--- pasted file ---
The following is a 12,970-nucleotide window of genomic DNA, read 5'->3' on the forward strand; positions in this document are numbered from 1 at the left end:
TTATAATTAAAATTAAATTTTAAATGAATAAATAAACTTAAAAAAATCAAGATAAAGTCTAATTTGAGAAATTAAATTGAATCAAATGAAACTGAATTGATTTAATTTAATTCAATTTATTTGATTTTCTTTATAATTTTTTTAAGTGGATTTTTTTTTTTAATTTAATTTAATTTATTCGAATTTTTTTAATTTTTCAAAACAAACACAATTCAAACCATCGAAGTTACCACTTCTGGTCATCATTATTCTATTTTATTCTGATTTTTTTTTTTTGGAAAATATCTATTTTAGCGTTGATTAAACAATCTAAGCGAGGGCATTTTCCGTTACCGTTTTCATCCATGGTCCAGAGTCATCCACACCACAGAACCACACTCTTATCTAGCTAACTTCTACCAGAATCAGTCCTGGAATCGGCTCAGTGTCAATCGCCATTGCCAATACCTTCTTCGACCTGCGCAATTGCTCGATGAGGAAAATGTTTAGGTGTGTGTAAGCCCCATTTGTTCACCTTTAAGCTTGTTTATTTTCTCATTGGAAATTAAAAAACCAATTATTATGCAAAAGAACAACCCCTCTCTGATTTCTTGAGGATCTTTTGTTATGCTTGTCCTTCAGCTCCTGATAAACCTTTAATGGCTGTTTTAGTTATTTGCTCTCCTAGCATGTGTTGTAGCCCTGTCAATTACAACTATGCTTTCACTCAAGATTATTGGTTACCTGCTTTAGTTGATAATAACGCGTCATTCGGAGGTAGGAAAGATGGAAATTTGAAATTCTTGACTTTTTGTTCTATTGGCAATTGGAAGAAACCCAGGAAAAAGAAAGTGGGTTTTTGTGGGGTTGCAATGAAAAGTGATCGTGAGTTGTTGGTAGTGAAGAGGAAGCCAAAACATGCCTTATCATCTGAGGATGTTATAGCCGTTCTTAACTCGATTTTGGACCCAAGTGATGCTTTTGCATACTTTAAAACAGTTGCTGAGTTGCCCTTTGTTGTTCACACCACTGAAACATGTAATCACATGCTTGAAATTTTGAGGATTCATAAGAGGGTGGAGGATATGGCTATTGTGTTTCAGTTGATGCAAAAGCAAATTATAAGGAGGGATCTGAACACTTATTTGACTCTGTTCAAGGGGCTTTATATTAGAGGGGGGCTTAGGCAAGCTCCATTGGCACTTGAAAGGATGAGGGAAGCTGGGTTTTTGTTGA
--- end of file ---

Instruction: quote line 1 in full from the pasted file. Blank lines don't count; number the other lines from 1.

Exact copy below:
The following is a 12,970-nucleotide window of genomic DNA, read 5'->3' on the forward strand; positions in this document are numbered from 1 at the left end: